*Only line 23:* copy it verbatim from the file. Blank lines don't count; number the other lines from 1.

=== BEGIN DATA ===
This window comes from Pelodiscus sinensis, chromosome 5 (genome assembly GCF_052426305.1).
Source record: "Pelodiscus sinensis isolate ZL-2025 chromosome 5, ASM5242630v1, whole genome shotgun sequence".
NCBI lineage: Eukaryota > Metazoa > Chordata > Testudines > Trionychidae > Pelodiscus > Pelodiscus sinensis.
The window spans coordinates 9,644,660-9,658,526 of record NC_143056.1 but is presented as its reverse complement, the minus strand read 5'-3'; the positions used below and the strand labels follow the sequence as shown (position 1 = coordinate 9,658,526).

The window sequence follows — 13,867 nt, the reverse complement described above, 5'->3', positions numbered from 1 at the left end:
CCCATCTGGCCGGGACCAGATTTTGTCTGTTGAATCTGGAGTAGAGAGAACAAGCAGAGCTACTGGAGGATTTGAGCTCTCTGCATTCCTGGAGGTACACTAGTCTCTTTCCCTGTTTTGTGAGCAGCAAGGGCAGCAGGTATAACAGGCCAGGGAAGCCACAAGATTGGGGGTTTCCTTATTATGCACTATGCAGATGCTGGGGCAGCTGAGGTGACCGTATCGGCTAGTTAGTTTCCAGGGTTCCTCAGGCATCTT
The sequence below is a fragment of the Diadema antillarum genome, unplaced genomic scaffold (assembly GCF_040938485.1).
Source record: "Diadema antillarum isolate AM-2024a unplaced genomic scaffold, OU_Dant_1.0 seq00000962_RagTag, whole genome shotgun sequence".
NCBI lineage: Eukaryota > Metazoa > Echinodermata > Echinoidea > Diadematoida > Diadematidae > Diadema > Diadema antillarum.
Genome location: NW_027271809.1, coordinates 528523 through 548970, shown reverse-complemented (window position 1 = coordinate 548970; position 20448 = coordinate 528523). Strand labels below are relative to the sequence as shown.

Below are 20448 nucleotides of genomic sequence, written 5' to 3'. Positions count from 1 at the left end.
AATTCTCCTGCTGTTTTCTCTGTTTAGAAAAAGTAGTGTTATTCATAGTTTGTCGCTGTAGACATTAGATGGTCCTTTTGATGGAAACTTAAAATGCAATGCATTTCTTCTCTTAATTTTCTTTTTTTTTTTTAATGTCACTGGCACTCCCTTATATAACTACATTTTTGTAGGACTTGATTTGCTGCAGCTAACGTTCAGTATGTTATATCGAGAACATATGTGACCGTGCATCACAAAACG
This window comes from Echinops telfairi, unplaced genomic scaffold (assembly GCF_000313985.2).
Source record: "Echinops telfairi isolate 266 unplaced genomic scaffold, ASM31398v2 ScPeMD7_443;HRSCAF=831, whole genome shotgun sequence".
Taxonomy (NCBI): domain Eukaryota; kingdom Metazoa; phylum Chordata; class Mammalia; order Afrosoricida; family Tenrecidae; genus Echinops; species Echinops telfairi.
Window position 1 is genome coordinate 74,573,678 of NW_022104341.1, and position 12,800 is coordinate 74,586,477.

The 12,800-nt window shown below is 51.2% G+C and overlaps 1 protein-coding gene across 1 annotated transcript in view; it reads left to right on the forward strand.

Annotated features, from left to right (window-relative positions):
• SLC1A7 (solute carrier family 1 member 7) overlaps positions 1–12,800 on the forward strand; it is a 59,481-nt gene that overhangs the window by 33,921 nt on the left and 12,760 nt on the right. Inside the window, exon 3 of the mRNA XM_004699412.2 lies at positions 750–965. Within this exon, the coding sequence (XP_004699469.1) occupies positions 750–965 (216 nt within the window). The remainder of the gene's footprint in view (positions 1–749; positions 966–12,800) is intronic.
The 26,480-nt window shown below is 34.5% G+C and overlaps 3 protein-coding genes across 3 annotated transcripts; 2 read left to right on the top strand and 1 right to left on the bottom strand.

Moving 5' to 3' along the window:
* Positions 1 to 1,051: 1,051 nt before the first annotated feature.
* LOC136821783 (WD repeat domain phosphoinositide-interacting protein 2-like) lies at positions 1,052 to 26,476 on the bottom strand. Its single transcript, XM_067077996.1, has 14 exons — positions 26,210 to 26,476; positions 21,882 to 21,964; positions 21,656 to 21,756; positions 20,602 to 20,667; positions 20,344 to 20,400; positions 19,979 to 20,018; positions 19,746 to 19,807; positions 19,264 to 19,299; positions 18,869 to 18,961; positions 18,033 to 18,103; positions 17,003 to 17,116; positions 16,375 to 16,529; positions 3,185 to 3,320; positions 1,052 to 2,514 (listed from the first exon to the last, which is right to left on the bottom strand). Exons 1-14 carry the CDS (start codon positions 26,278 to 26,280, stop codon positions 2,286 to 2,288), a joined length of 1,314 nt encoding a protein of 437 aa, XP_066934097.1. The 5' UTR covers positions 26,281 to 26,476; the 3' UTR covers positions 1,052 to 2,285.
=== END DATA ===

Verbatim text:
* LOC136821783 (WD repeat domain phosphoinositide-interacting protein 2-like) lies at positions 1,052 to 26,476 on the bottom strand. Its single transcript, XM_067077996.1, has 14 exons — positions 26,210 to 26,476; positions 21,882 to 21,964; positions 21,656 to 21,756; positions 20,602 to 20,667; positions 20,344 to 20,400; positions 19,979 to 20,018; positions 19,746 to 19,807; positions 19,264 to 19,299; positions 18,869 to 18,961; positions 18,033 to 18,103; positions 17,003 to 17,116; positions 16,375 to 16,529; positions 3,185 to 3,320; positions 1,052 to 2,514 (listed from the first exon to the last, which is right to left on the bottom strand). Exons 1-14 carry the CDS (start codon positions 26,278 to 26,280, stop codon positions 2,286 to 2,288), a joined length of 1,314 nt encoding a protein of 437 aa, XP_066934097.1. The 5' UTR covers positions 26,281 to 26,476; the 3' UTR covers positions 1,052 to 2,285.